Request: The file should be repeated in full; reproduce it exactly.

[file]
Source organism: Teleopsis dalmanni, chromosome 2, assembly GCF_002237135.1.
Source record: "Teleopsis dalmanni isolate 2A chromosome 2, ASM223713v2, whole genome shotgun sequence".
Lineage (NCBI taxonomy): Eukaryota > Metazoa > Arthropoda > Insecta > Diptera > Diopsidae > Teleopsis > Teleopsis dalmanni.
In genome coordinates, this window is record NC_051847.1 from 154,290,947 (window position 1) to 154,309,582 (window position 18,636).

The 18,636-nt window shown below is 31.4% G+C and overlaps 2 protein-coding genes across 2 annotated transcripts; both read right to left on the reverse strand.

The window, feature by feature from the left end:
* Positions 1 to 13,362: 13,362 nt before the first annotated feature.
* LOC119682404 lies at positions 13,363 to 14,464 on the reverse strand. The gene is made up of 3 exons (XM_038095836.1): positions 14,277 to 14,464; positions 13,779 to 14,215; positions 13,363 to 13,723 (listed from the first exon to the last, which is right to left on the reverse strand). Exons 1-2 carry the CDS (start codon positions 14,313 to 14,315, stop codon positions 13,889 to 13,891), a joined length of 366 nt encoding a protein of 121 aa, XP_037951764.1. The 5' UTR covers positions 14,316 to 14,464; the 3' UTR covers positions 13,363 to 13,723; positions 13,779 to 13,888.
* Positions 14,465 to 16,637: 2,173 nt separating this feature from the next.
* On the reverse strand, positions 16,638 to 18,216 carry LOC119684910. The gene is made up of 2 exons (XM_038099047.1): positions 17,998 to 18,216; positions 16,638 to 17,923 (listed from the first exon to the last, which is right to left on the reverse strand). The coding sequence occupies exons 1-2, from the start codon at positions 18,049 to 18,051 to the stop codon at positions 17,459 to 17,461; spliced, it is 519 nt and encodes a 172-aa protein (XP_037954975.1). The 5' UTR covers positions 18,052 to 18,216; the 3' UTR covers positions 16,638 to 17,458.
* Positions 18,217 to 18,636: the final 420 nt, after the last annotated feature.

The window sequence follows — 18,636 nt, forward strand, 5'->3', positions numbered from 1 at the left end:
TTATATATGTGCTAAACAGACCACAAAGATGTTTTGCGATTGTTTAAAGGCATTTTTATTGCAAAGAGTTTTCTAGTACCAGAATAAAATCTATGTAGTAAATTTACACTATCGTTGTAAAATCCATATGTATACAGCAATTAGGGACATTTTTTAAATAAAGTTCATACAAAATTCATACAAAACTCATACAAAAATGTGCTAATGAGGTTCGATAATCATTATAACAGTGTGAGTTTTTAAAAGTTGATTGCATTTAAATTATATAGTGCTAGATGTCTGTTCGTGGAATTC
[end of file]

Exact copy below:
Source organism: Teleopsis dalmanni, chromosome 2, assembly GCF_002237135.1.
Source record: "Teleopsis dalmanni isolate 2A chromosome 2, ASM223713v2, whole genome shotgun sequence".
Lineage (NCBI taxonomy): Eukaryota > Metazoa > Arthropoda > Insecta > Diptera > Diopsidae > Teleopsis > Teleopsis dalmanni.
In genome coordinates, this window is record NC_051847.1 from 154,290,947 (window position 1) to 154,309,582 (window position 18,636).

The 18,636-nt window shown below is 31.4% G+C and overlaps 2 protein-coding genes across 2 annotated transcripts; both read right to left on the reverse strand.

The window, feature by feature from the left end:
* Positions 1 to 13,362: 13,362 nt before the first annotated feature.
* LOC119682404 lies at positions 13,363 to 14,464 on the reverse strand. The gene is made up of 3 exons (XM_038095836.1): positions 14,277 to 14,464; positions 13,779 to 14,215; positions 13,363 to 13,723 (listed from the first exon to the last, which is right to left on the reverse strand). Exons 1-2 carry the CDS (start codon positions 14,313 to 14,315, stop codon positions 13,889 to 13,891), a joined length of 366 nt encoding a protein of 121 aa, XP_037951764.1. The 5' UTR covers positions 14,316 to 14,464; the 3' UTR covers positions 13,363 to 13,723; positions 13,779 to 13,888.
* Positions 14,465 to 16,637: 2,173 nt separating this feature from the next.
* On the reverse strand, positions 16,638 to 18,216 carry LOC119684910. The gene is made up of 2 exons (XM_038099047.1): positions 17,998 to 18,216; positions 16,638 to 17,923 (listed from the first exon to the last, which is right to left on the reverse strand). The coding sequence occupies exons 1-2, from the start codon at positions 18,049 to 18,051 to the stop codon at positions 17,459 to 17,461; spliced, it is 519 nt and encodes a 172-aa protein (XP_037954975.1). The 5' UTR covers positions 18,052 to 18,216; the 3' UTR covers positions 16,638 to 17,458.
* Positions 18,217 to 18,636: the final 420 nt, after the last annotated feature.

The window sequence follows — 18,636 nt, forward strand, 5'->3', positions numbered from 1 at the left end:
TTATATATGTGCTAAACAGACCACAAAGATGTTTTGCGATTGTTTAAAGGCATTTTTATTGCAAAGAGTTTTCTAGTACCAGAATAAAATCTATGTAGTAAATTTACACTATCGTTGTAAAATCCATATGTATACAGCAATTAGGGACATTTTTTAAATAAAGTTCATACAAAATTCATACAAAACTCATACAAAAATGTGCTAATGAGGTTCGATAATCATTATAACAGTGTGAGTTTTTAAAAGTTGATTGCATTTAAATTATATAGTGCTAGATGTCTGTTCGTGGAATTC